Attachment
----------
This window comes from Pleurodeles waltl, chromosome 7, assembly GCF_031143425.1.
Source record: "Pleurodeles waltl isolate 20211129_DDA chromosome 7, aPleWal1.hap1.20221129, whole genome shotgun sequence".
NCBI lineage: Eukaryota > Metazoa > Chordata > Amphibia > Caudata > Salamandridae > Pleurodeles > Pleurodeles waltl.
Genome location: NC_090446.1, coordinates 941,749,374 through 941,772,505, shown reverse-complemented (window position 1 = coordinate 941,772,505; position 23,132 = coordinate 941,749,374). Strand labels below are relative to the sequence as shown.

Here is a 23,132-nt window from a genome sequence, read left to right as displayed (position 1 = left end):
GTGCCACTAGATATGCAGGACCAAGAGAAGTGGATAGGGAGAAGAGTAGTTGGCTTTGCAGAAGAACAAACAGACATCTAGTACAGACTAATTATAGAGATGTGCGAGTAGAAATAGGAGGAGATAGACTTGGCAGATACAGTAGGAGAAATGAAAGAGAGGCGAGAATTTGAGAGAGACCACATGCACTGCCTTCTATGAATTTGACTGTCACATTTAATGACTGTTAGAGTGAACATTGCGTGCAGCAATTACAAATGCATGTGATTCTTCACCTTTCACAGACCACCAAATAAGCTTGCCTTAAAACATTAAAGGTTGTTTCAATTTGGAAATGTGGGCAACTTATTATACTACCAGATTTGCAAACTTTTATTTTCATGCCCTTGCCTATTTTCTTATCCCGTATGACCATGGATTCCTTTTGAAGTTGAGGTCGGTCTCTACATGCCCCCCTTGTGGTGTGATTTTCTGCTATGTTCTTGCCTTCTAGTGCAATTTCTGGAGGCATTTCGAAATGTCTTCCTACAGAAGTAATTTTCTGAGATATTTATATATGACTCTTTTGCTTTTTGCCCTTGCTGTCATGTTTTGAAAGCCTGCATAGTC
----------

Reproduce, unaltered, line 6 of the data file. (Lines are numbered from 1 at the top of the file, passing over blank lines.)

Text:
GTGCCACTAGATATGCAGGACCAAGAGAAGTGGATAGGGAGAAGAGTAGTTGGCTTTGCAGAAGAACAAACAGACATCTAGTACAGACTAATTATAGAGATGTGCGAGTAGAAATAGGAGGAGATAGACTTGGCAGATACAGTAGGAGAAATGAAAGAGAGGCGAGAATTTGAGAGAGACCACATGCACTGCCTTCTATGAATTTGACTGTCACATTTAATGACTGTTAGAGTGAACATTGCGTGCAGCAATTACAAATGCATGTGATTCTTCACCTTTCACAGACCACCAAATAAGCTTGCCTTAAAACATTAAAGGTTGTTTCAATTTGGAAATGTGGGCAACTTATTATACTACCAGATTTGCAAACTTTTATTTTCATGCCCTTGCCTATTTTCTTATCCCGTATGACCATGGATTCCTTTTGAAGTTGAGGTCGGTCTCTACATGCCCCCCTTGTGGTGTGATTTTCTGCTATGTTCTTGCCTTCTAGTGCAATTTCTGGAGGCATTTCGAAATGTCTTCCTACAGAAGTAATTTTCTGAGATATTTATATATGACTCTTTTGCTTTTTGCCCTTGCTGTCATGTTTTGAAAGCCTGCATAGTC